But Griffis said he would also advocate for the Ector County Commissioners’ Court to act on a long-discussed plan to allow the county to act as a bonding entity, which would allow more inmates to bond out of jail but remain under county oversight, alleviating the jail population.
The bail industry, already under siege because of changes in the pretrial release system for people charged with crimes, says it will be in a fight for its economic life when the state Legislature convenes Tuesday.
Monday October 26, the committee of The Council of Presidents from PBUS met in Grapevine, Texas at the Hilton Hotel DFW Lakes. The purpose of the meeting was to discuss the effects of pre-trial services to the bail industry throughout the United States; develop a plan to combat negative press and counter the miss information that is being presented by the different non-profit organizations. PBT’s newly elected President Glenn Meeker and Vice-President Bo Jones got their first taste of National politics, as they took their seat at the PBUS Council of Presidents table.
Texas was well represented by current PBT President Glenn Meeker and Vice–President Bo Jones. Others in attendance were Past Presidents Ronnie Long, John McCluskey and Scott Walstead. In addition, Tarrant County Bondsmen Paul Schuder and Oren Stem were present.
The day and a half meeting had guest speakers Eric Grandoff of AIA, Jeff Clayton of ABC and Beth Chapman on social media. The attending members of the Council of Presidents produced a list of remedies to be considered by the four committees formed to gather information and make recommendations for the Council of Presidents on how to confront the issues relating to Pre-Trial Release. PBT has a January, 2016 planning meeting scheduled in Austin, there will be a report on the progress of Council of President meeting.
States being represented were: Arkansas, California, Florida, Kansas, Georgia, Hawaii, Louisiana, Michigan, Mississippi, New Mexico, Oklahoma
On the 31st July, a man named Nolan Potter stole a bail bondsman’s car, driving it away at speeds of up to 115 miles per hour, before crashing it minutes later.
This type of government procedure is THE reason WHY… you are a MEMBER of the Professional Bondsmen of Texas.
If you are a NON-MEMBER of PBT the information below is WHY YOU SHOULD BE a member of PBT!
This is how “strength in numbers” affects the WHOLE OF THE ASSOCIATION which you belong to as we work together to educate, inform and those that require our knowledge. PBT needs to take a quick survey on all the counties we can so please take a moment to help.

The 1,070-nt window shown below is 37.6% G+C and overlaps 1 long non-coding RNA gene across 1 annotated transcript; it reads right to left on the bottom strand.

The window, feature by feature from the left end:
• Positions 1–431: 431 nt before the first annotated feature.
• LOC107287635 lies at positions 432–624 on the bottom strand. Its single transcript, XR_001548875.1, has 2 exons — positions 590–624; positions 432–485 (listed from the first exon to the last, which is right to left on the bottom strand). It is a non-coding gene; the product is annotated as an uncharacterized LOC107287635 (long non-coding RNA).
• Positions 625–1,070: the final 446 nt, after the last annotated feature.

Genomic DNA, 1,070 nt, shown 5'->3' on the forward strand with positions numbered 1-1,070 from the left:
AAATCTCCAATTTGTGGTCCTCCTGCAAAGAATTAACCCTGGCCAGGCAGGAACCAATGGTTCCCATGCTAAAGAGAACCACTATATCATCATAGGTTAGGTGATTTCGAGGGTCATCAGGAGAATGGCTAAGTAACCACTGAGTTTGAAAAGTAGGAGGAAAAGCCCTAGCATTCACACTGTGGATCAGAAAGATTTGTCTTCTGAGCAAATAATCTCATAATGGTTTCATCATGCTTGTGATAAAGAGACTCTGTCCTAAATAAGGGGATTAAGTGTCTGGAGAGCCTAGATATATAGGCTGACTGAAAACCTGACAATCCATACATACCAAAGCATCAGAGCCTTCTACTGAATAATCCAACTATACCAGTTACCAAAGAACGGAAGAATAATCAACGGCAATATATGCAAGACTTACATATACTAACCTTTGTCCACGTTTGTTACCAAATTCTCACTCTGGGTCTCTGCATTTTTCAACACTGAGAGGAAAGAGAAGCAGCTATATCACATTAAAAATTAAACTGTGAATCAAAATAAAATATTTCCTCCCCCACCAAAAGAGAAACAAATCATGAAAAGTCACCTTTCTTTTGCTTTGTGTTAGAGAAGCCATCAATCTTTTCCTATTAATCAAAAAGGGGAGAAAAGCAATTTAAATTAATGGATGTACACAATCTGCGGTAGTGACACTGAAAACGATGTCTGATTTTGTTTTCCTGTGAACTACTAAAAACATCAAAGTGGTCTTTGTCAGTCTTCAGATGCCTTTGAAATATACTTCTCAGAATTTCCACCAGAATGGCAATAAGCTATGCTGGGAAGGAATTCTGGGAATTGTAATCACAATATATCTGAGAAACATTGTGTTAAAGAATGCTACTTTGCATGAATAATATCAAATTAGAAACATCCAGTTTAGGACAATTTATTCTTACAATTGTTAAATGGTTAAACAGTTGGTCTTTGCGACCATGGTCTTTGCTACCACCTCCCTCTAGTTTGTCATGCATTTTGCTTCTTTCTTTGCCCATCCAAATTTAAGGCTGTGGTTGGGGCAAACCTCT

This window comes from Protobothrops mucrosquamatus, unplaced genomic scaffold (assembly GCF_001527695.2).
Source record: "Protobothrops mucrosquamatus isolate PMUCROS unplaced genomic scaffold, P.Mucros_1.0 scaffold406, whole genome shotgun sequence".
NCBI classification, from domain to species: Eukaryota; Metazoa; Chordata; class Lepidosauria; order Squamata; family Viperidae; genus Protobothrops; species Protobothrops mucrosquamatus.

Posted: Monday, August 18, 2014 4:30 am
Bell County′s bail bond companies feeling squeezed
By Alex Wukman | FME News Service Killeen Daily Herald
BELTON — To hear bail bond companies tell it, Bell County′s use of personal recognizance bonds is putting the squeeze on them.
“Over the last five or six years the number of people on personal recognizance bonds has tripled,” said Robin Reese, president of the Bell County Bail Bond Board. “My felony business has dropped off the map.”
Reese, who owns and operates Strike Three Bail Bonds, claimed his business is so hurt by the county′s use of personal recognizance bonds that he doesn′t “get a bond on a weekend.”
“I used to get 10 to 12 bonds a weekend,” Reese said.
Gina Williams, an employee at Quick Bail Bonds, said she believes the county′s use of personal recognizance bonds helped close some of the bail bond businesses in Bell County.
“I′ve seen companies go out of business because of personal recognizance bonds,” Williams said, adding that downtown Belton “used to be lined with bail bond companies, not anymore.”
Since 2008, the number of bond companies in Bell County dropped from 22 to 12, Reese said.
“It′s a case of the government unfairly competing with the small business owner,” Reese said. “And when they ramped this up, I had several commissioners tell me they weren′t going to be competing with commercial bond companies.”
Precinct 1 Commissioner Richard Cortese said he thinks the bail bond companies′ complaints are a little overblown.
“We arrest between 1,200 and 1,400 people a month,” Cortese said. “About 150 people a month get personal recognizance bonds. There are still a lot of people in jail who need to be bonded out.”
Many of the bond companies that closed during the last six years did so because of bad business practices, Cortese said. “The bond board pulled some of their licenses,” he said.
Another complaint from the bond companies comes because the county′s indigent defense staff is processing individuals for personal recognizance bonds faster than commercial companies can take applications, which results in bond companies having to issue refunds.
“Every week I have to give somebody back $1,000 because of a personal recognizance bond,” Reese said. “Why even arrest someone if you are going to let them sign their name and say I′ll show up in court when you tell me?”
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